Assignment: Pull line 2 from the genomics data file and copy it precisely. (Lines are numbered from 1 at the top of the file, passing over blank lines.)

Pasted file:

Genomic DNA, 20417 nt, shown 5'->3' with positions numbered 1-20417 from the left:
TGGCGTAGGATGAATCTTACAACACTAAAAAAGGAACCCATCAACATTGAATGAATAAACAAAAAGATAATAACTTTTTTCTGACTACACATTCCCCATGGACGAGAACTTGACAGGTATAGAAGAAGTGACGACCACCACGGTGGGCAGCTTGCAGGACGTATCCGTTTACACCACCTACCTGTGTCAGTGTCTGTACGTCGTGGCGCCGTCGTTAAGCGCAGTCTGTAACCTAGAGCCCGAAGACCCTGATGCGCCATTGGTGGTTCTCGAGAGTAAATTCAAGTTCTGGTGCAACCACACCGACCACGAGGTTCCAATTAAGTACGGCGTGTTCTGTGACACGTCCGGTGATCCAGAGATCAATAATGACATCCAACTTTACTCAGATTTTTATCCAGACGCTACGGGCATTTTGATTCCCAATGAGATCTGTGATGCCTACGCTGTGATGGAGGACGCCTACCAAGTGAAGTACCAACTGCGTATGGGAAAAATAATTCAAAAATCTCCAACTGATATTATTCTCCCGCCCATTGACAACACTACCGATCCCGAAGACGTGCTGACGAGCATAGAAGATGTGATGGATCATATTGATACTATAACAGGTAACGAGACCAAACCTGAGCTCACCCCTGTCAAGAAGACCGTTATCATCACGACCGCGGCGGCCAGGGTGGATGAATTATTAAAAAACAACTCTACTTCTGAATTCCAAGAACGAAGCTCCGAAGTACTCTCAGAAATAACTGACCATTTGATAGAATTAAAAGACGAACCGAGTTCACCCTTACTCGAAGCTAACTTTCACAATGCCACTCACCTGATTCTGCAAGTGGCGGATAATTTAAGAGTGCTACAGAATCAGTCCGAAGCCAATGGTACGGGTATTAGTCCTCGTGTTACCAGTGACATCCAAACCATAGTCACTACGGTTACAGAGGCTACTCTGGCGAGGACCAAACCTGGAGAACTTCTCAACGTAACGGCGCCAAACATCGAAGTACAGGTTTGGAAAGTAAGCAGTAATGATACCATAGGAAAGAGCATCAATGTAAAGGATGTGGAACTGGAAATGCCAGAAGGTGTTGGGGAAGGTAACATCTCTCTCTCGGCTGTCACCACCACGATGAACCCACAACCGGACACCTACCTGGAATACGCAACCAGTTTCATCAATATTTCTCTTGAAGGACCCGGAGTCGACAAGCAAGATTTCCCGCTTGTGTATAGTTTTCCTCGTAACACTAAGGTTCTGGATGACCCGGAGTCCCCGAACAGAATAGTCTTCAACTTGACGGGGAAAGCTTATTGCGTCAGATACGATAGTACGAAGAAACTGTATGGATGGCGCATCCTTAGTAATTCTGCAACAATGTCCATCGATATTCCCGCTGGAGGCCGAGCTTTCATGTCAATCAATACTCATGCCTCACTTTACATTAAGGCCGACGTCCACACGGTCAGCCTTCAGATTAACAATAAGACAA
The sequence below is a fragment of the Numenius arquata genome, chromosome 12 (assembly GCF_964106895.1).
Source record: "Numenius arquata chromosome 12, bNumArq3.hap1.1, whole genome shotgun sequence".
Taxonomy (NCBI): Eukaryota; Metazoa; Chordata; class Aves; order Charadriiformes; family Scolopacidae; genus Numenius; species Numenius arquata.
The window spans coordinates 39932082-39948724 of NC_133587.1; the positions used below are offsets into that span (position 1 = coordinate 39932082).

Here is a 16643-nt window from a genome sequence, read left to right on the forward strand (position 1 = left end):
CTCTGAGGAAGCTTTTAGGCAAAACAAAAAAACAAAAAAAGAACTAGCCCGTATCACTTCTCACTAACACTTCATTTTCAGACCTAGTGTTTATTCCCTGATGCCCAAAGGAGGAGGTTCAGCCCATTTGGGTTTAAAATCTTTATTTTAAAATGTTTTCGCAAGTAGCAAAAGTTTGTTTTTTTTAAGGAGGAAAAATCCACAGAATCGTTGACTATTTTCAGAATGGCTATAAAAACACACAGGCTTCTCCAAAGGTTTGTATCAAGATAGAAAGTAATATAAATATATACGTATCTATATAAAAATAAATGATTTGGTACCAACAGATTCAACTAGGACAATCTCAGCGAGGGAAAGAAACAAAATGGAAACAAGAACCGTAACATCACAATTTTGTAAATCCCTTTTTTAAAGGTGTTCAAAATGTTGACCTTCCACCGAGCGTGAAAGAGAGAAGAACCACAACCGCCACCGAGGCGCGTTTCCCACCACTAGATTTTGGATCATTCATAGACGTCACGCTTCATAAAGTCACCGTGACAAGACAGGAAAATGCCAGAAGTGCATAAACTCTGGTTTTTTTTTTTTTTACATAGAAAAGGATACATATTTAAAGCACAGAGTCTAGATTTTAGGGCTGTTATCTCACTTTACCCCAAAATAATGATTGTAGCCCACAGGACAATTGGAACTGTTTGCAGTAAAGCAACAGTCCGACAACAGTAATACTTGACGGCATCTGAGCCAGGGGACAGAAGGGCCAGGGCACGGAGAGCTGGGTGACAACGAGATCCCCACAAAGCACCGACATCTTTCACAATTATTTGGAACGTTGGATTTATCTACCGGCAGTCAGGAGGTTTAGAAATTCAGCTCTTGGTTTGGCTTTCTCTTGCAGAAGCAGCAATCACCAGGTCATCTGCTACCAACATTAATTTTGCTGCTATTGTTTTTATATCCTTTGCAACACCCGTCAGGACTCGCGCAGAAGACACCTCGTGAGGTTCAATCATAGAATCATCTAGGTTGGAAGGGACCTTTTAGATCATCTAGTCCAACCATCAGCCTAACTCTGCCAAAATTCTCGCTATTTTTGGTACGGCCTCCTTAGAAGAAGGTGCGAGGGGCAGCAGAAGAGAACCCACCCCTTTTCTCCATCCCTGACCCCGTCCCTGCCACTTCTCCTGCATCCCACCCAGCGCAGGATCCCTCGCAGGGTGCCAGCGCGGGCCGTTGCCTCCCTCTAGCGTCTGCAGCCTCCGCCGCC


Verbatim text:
TGGCGTAGGATGAATCTTACAACACTAAAAAAGGAACCCATCAACATTGAATGAATAAACAAAAAGATAATAACTTTTTTCTGACTACACATTCCCCATGGACGAGAACTTGACAGGTATAGAAGAAGTGACGACCACCACGGTGGGCAGCTTGCAGGACGTATCCGTTTACACCACCTACCTGTGTCAGTGTCTGTACGTCGTGGCGCCGTCGTTAAGCGCAGTCTGTAACCTAGAGCCCGAAGACCCTGATGCGCCATTGGTGGTTCTCGAGAGTAAATTCAAGTTCTGGTGCAACCACACCGACCACGAGGTTCCAATTAAGTACGGCGTGTTCTGTGACACGTCCGGTGATCCAGAGATCAATAATGACATCCAACTTTACTCAGATTTTTATCCAGACGCTACGGGCATTTTGATTCCCAATGAGATCTGTGATGCCTACGCTGTGATGGAGGACGCCTACCAAGTGAAGTACCAACTGCGTATGGGAAAAATAATTCAAAAATCTCCAACTGATATTATTCTCCCGCCCATTGACAACACTACCGATCCCGAAGACGTGCTGACGAGCATAGAAGATGTGATGGATCATATTGATACTATAACAGGTAACGAGACCAAACCTGAGCTCACCCCTGTCAAGAAGACCGTTATCATCACGACCGCGGCGGCCAGGGTGGATGAATTATTAAAAAACAACTCTACTTCTGAATTCCAAGAACGAAGCTCCGAAGTACTCTCAGAAATAACTGACCATTTGATAGAATTAAAAGACGAACCGAGTTCACCCTTACTCGAAGCTAACTTTCACAATGCCACTCACCTGATTCTGCAAGTGGCGGATAATTTAAGAGTGCTACAGAATCAGTCCGAAGCCAATGGTACGGGTATTAGTCCTCGTGTTACCAGTGACATCCAAACCATAGTCACTACGGTTACAGAGGCTACTCTGGCGAGGACCAAACCTGGAGAACTTCTCAACGTAACGGCGCCAAACATCGAAGTACAGGTTTGGAAAGTAAGCAGTAATGATACCATAGGAAAGAGCATCAATGTAAAGGATGTGGAACTGGAAATGCCAGAAGGTGTTGGGGAAGGTAACATCTCTCTCTCGGCTGTCACCACCACGATGAACCCACAACCGGACACCTACCTGGAATACGCAACCAGTTTCATCAATATTTCTCTTGAAGGACCCGGAGTCGACAAGCAAGATTTCCCGCTTGTGTATAGTTTTCCTCGTAACACTAAGGTTCTGGATGACCCGGAGTCCCCGAACAGAATAGTCTTCAACTTGACGGGGAAAGCTTATTGCGTCAGATACGATAGTACGAAGAAACTGTATGGATGGCGCATCCTTAGTAATTCTGCAACAATGTCCATCGATATTCCCGCTGGAGGCCGAGCTTTCATGTCAATCAATACTCATGCCTCACTTTACATTAAGGCCGACGTCCACACGGTCAGCCTTCAGATTAACAATAAGACAA